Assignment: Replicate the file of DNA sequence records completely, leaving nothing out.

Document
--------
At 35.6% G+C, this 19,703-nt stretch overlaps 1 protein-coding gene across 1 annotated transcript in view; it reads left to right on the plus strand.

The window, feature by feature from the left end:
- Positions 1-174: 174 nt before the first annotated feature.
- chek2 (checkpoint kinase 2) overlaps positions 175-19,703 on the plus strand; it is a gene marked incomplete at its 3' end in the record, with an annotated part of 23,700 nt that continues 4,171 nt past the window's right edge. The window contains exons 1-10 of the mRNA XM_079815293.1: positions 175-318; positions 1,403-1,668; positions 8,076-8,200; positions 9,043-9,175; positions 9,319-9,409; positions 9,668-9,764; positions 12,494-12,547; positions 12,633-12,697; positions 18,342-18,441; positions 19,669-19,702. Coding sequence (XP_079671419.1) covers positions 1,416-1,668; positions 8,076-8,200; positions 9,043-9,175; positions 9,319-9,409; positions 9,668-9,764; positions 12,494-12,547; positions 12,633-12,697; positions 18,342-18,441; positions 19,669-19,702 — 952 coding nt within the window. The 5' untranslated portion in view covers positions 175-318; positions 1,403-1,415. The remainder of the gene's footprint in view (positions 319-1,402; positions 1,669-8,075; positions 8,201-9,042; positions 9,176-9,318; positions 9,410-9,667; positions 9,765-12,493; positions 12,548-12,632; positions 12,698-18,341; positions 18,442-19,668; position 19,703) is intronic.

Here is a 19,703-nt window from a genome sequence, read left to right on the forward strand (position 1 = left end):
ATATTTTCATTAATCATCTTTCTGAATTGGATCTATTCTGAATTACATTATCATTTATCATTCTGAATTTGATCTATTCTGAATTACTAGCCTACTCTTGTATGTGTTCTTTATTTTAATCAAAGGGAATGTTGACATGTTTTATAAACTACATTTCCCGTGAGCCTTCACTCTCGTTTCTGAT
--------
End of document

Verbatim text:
At 35.6% G+C, this 19,703-nt stretch overlaps 1 protein-coding gene across 1 annotated transcript in view; it reads left to right on the plus strand.

The window, feature by feature from the left end:
- Positions 1-174: 174 nt before the first annotated feature.
- chek2 (checkpoint kinase 2) overlaps positions 175-19,703 on the plus strand; it is a gene marked incomplete at its 3' end in the record, with an annotated part of 23,700 nt that continues 4,171 nt past the window's right edge. The window contains exons 1-10 of the mRNA XM_079815293.1: positions 175-318; positions 1,403-1,668; positions 8,076-8,200; positions 9,043-9,175; positions 9,319-9,409; positions 9,668-9,764; positions 12,494-12,547; positions 12,633-12,697; positions 18,342-18,441; positions 19,669-19,702. Coding sequence (XP_079671419.1) covers positions 1,416-1,668; positions 8,076-8,200; positions 9,043-9,175; positions 9,319-9,409; positions 9,668-9,764; positions 12,494-12,547; positions 12,633-12,697; positions 18,342-18,441; positions 19,669-19,702 — 952 coding nt within the window. The 5' untranslated portion in view covers positions 175-318; positions 1,403-1,415. The remainder of the gene's footprint in view (positions 319-1,402; positions 1,669-8,075; positions 8,201-9,042; positions 9,176-9,318; positions 9,410-9,667; positions 9,765-12,493; positions 12,548-12,632; positions 12,698-18,341; positions 18,442-19,668; position 19,703) is intronic.

Here is a 19,703-nt window from a genome sequence, read left to right on the forward strand (position 1 = left end):
ATATTTTCATTAATCATCTTTCTGAATTGGATCTATTCTGAATTACATTATCATTTATCATTCTGAATTTGATCTATTCTGAATTACTAGCCTACTCTTGTATGTGTTCTTTATTTTAATCAAAGGGAATGTTGACATGTTTTATAAACTACATTTCCCGTGAGCCTTCACTCTCGTTTCTGAT